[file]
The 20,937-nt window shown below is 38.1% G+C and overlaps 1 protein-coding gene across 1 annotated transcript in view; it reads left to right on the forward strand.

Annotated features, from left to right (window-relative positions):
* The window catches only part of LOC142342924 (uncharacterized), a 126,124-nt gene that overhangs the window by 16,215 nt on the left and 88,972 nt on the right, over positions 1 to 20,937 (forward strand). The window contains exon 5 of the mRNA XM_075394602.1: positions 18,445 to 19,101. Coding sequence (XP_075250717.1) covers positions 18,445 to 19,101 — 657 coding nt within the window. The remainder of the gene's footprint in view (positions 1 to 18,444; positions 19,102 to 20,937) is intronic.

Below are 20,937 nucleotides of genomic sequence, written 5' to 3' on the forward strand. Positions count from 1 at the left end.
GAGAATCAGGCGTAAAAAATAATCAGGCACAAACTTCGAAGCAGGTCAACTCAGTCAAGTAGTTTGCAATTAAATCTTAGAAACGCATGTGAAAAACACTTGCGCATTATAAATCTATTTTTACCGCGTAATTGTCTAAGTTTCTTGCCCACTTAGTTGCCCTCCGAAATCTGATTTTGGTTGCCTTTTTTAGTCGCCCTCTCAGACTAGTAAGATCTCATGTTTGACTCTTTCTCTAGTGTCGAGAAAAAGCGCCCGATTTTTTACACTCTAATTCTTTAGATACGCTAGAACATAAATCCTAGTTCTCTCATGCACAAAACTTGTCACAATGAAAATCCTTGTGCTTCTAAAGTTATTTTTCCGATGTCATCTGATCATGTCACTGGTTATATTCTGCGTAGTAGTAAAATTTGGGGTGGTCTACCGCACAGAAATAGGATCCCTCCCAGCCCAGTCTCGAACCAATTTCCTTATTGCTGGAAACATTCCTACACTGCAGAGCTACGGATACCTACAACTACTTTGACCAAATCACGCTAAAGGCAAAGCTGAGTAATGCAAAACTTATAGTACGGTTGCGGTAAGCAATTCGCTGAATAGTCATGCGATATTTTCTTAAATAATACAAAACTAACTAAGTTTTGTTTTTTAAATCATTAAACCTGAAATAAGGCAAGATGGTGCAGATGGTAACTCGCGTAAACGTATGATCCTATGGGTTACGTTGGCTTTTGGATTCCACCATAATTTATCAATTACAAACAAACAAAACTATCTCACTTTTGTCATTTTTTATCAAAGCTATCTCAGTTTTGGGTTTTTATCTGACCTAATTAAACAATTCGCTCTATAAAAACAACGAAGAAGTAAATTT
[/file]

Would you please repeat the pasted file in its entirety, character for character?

The 20,937-nt window shown below is 38.1% G+C and overlaps 1 protein-coding gene across 1 annotated transcript in view; it reads left to right on the forward strand.

Annotated features, from left to right (window-relative positions):
* The window catches only part of LOC142342924 (uncharacterized), a 126,124-nt gene that overhangs the window by 16,215 nt on the left and 88,972 nt on the right, over positions 1 to 20,937 (forward strand). The window contains exon 5 of the mRNA XM_075394602.1: positions 18,445 to 19,101. Coding sequence (XP_075250717.1) covers positions 18,445 to 19,101 — 657 coding nt within the window. The remainder of the gene's footprint in view (positions 1 to 18,444; positions 19,102 to 20,937) is intronic.

Below are 20,937 nucleotides of genomic sequence, written 5' to 3' on the forward strand. Positions count from 1 at the left end.
GAGAATCAGGCGTAAAAAATAATCAGGCACAAACTTCGAAGCAGGTCAACTCAGTCAAGTAGTTTGCAATTAAATCTTAGAAACGCATGTGAAAAACACTTGCGCATTATAAATCTATTTTTACCGCGTAATTGTCTAAGTTTCTTGCCCACTTAGTTGCCCTCCGAAATCTGATTTTGGTTGCCTTTTTTAGTCGCCCTCTCAGACTAGTAAGATCTCATGTTTGACTCTTTCTCTAGTGTCGAGAAAAAGCGCCCGATTTTTTACACTCTAATTCTTTAGATACGCTAGAACATAAATCCTAGTTCTCTCATGCACAAAACTTGTCACAATGAAAATCCTTGTGCTTCTAAAGTTATTTTTCCGATGTCATCTGATCATGTCACTGGTTATATTCTGCGTAGTAGTAAAATTTGGGGTGGTCTACCGCACAGAAATAGGATCCCTCCCAGCCCAGTCTCGAACCAATTTCCTTATTGCTGGAAACATTCCTACACTGCAGAGCTACGGATACCTACAACTACTTTGACCAAATCACGCTAAAGGCAAAGCTGAGTAATGCAAAACTTATAGTACGGTTGCGGTAAGCAATTCGCTGAATAGTCATGCGATATTTTCTTAAATAATACAAAACTAACTAAGTTTTGTTTTTTAAATCATTAAACCTGAAATAAGGCAAGATGGTGCAGATGGTAACTCGCGTAAACGTATGATCCTATGGGTTACGTTGGCTTTTGGATTCCACCATAATTTATCAATTACAAACAAACAAAACTATCTCACTTTTGTCATTTTTTATCAAAGCTATCTCAGTTTTGGGTTTTTATCTGACCTAATTAAACAATTCGCTCTATAAAAACAACGAAGAAGTAAATTT